"Accessible" probably wasn't the right word to describe the new design direction for Dark Souls 2. Yui Tanimura, producer of the sequel, doesn't say it in as many words during our interview, but the sentiment is evident when he clarifies earlier statements.
"We understand that a lot of fans took the word 'accessible' and translated it to 'it will be easier'," he said. "We apologise for casually using the word".
From Software's true intent was muddled in translation. This time, Tanimura and Namco Bandai producer Tak Miyazoe are clear and precise with their words: "There's no intent for us to make the game any easier."
A short gameplay video and trailer (watch them here) are positive proof of this. They show a fur and iron clad Knight meeting his demise in various heinous ways. So, what did they mean then? According to Tanimura, Dark Souls 2 it will be a much "leaner" experience, without compromising the challenge - obviously.
"At the same time, the goal isn't to make Dark Souls 2 more difficult, just more rewarding," he continued. "What we meant by accessibility was streamlining a lot of the so-called tediousness that was in Dark Souls to make sure we can trim the fat and directly deliver the pure challenges and emotional aspects we want to communicate."
Streamlining, trim; more flammable words, but this time better explained: "For example; having to backtrack in Dark Souls and having to do all that travelling. Warping was only available in the latter half of the game, which seemed a little bit useless."
"Discussions of next-gen did actually come up briefly"
All this is in service of boiling Dark Souls 2 down to its pure, undiluted essence. Tanimura goes to pains to point out difficulty, facing seemingly insurmountable challenges, and then overcoming them is key to that essence.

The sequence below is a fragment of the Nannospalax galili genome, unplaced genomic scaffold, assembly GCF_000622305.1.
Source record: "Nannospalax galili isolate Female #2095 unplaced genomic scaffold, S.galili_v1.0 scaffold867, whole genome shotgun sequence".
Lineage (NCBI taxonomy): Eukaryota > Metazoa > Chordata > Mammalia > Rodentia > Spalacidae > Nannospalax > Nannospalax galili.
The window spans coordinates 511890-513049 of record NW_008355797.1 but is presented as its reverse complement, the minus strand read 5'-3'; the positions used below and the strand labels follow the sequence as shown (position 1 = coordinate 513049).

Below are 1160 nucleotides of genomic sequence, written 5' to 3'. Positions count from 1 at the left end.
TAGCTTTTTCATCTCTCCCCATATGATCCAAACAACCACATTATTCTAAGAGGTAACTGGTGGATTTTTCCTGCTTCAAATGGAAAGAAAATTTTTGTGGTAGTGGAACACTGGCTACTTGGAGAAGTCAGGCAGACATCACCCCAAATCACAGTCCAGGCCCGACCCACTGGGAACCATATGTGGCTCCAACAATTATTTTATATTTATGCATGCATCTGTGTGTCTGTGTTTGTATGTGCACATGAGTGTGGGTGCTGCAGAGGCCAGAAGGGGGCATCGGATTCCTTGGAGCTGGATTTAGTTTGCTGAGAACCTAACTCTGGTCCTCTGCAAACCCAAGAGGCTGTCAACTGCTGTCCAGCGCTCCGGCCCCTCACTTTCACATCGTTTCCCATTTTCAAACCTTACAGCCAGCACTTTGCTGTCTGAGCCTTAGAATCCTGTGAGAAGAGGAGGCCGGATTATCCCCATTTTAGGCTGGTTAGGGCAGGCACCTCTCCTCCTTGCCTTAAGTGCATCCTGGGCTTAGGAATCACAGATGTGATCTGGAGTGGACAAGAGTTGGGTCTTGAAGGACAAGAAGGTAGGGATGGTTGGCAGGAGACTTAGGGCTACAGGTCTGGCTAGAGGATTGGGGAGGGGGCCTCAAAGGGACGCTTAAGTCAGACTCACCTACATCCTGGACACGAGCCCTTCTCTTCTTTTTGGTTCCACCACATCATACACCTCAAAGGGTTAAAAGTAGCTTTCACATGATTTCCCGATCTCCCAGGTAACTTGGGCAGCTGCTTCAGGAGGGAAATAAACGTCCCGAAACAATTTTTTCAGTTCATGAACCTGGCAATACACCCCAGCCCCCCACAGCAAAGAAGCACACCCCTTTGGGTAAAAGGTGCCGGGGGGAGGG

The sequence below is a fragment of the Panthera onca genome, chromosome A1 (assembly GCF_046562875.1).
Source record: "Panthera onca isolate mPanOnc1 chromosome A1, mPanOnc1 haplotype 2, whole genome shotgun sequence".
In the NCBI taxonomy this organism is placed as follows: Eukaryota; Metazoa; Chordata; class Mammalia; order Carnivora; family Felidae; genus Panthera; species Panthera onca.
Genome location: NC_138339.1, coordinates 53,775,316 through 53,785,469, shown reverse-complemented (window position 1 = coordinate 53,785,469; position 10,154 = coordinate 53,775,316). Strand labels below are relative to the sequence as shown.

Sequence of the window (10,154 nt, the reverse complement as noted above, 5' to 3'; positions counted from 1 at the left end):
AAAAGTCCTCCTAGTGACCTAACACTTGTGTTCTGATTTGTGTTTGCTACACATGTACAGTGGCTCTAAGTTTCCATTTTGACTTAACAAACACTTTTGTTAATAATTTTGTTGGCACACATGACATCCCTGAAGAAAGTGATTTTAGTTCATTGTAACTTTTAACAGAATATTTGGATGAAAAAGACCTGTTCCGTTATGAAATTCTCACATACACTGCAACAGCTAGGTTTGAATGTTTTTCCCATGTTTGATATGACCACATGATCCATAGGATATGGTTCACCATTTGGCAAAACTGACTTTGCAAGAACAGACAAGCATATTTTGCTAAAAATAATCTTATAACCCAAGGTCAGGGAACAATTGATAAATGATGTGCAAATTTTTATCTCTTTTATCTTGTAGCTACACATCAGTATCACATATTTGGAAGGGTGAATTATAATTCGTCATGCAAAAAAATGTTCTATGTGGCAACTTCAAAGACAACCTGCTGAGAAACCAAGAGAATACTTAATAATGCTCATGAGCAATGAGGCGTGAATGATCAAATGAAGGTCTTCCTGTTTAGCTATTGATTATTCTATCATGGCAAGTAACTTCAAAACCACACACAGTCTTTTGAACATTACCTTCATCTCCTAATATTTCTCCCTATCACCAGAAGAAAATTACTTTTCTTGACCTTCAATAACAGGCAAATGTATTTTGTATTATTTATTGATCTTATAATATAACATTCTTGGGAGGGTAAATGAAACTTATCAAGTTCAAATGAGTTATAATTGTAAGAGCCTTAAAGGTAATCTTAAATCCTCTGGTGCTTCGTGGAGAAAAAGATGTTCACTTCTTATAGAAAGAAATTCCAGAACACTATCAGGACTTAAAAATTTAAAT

Given the somewhat disjointed sections structure of our gameplay demo we can't speak to how this leaner, no-less-meaner experience comes together, but all the right pieces seem to still be there.
Our demo kicked off with a slow pan around the aforementioned Knight, who stands in an outdoor environment, at the entrance of a dungeon. Tanimura highlights the improved visual quality. While the distant mountains still use the same low-resolution, painted backgrounds seen in the previous games, the jump in visual fidelity is noticeable in the character model and his immediate environment.
Immersion is key to the Dark Souls experience, and to remove any barriers to it From Software has created a new engine for the sequel. The benefits are obvious, especially in the next room, where the flickering of a bonfire casts a warm glow on a nearby statue, and the Knight's shadow is cast across the wall, bending and shifting believably as he walks towards a ladder.
With the next generation of consoles imminent and a brand new engine in hand, we questioned why From Software targeted current consoles, instead of PS4 and the next-Xbox.
"Discussions of next-gen did actually come up briefly," admitted Tanimura. "But if we were to develop for next-gen we wouldn't be able to deliver the game for a lot longer. We wanted to deliver something to fans as soon as possible.
"We still feel there's potential and ability for us to express a little bit more than what we did with Dark Souls, even on current-gen consoles. We hope to elaborate on what we were able to communicate with Dark Souls."
"We understand that next-gen is coming, it'd be a lie to say we didn't consider it at all, but right now there's no intent to have Dark Souls on next-gen."